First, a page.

A school board barring students’ use of cellphones to record on school property or at school-sanctioned events might at first raise a few eyebrows as it seemingly steps on First Amendment rights, but despite questions of constitutionality, it is a school board’s right to do so.
Such a matter came up this week during the Paris ISD Board of Trustees meeting when Assistant Superintendent Gary Preston presented an updated Student Code of Conduct that included the ban, per the district’s attorney’s suggestion. School districts across the state and nation have instituted such rules, often unwritten, for years, Preston said, with the intent being to protect students and the school. There have been instances in which schools have received threats of violence after video of two students fighting appeared on social media.
Trustee Jenny Wilson was appropriately concerned the school district might not have the right to tell students what they can and cannot record during times they are allowed the use of their cellphones — the school district does have a rule that student cellphones are to be turned off and out of sight during school hours except during lunch in the cafeteria. But the school district does have the right, and as Preston explained, the responsibility to set such limits.
Per the federal Family Educational Rights and Privacy Act, any photo or video maintained by the school is concerned an “educational record,” and the public does not have the right to inspect or review it. If a fight breaks out in the cafeteria and a student records it, the district can collect it and it then becomes an educational record.
Photos of students you see in this newspaper are part of that educational record, and they cannot be printed without caregiver and school district consent. One of the many forms parents fill out year after year is a media release that allows a school district to share photos and videos featuring their students. If a student records other students on school grounds or at school-sanctioned events and they do not have that permission, it’s a violation of the privacy law.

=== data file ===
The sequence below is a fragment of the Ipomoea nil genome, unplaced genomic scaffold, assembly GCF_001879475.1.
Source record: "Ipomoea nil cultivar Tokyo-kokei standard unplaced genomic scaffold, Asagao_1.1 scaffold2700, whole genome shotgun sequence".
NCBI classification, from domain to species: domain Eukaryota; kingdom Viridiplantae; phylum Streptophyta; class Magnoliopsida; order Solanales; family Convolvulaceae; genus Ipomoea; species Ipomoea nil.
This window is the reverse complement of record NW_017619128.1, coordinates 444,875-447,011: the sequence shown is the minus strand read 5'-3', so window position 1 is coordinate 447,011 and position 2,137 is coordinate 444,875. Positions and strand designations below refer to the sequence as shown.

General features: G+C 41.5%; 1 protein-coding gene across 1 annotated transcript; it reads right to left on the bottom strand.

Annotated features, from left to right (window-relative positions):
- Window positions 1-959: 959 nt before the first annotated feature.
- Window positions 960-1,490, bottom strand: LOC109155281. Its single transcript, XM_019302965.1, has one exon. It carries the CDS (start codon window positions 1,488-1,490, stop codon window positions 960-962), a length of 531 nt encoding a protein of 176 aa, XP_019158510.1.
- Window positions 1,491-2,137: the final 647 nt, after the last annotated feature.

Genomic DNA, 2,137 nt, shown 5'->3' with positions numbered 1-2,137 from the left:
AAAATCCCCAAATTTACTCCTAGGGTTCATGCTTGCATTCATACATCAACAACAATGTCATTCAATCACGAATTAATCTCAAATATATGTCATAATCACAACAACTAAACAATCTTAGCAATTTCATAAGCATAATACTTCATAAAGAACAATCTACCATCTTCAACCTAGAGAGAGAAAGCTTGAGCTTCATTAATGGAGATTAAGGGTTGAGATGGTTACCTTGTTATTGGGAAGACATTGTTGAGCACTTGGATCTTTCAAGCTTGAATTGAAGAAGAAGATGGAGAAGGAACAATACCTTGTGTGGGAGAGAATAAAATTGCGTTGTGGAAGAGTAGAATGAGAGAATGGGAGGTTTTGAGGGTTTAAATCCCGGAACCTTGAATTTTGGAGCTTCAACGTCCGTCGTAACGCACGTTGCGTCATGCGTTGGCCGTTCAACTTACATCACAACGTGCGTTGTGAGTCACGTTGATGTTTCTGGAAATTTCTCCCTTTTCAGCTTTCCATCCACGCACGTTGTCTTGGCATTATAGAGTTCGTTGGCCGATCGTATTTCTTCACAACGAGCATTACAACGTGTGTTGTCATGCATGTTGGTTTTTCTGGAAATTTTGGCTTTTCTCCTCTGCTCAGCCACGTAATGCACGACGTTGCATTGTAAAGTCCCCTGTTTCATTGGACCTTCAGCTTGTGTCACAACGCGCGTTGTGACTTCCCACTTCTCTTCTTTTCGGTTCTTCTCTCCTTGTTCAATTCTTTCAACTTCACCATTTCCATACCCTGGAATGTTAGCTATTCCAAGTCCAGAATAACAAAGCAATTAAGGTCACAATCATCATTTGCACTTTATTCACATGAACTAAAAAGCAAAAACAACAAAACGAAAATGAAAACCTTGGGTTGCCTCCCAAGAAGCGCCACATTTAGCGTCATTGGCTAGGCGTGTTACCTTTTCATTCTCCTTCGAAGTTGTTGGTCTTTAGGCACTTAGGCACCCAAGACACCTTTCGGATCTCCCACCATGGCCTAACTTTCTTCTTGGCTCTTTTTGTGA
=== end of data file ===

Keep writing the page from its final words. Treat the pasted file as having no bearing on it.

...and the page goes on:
Wilson also was concerned that a student recording a fight might get in more trouble than the two students fighting — it does seem counterintuitive. Preston contended the student who shares such video on social media committed the greater offense because while the two students duking it out are mad at each other, sharing the video opens the school to greater security threats.
Punishments for violating the rule range from verbal warnings to disciplinary alternative school, and punishment is at the discretion of school administrators. Preston said leaving punishment as a range avoids boxing a principal into a specific punishment that might be excessive to the situation. That also means it will be up to parents of punished students to ensure the punishment fits the crime, and to raise concerns with their district school board if they believe otherwise.
Although the addition of the rule was unanimously approved by Paris ISD trustees, district parents should rest easier knowing there are trustees watching out for the rights of their students.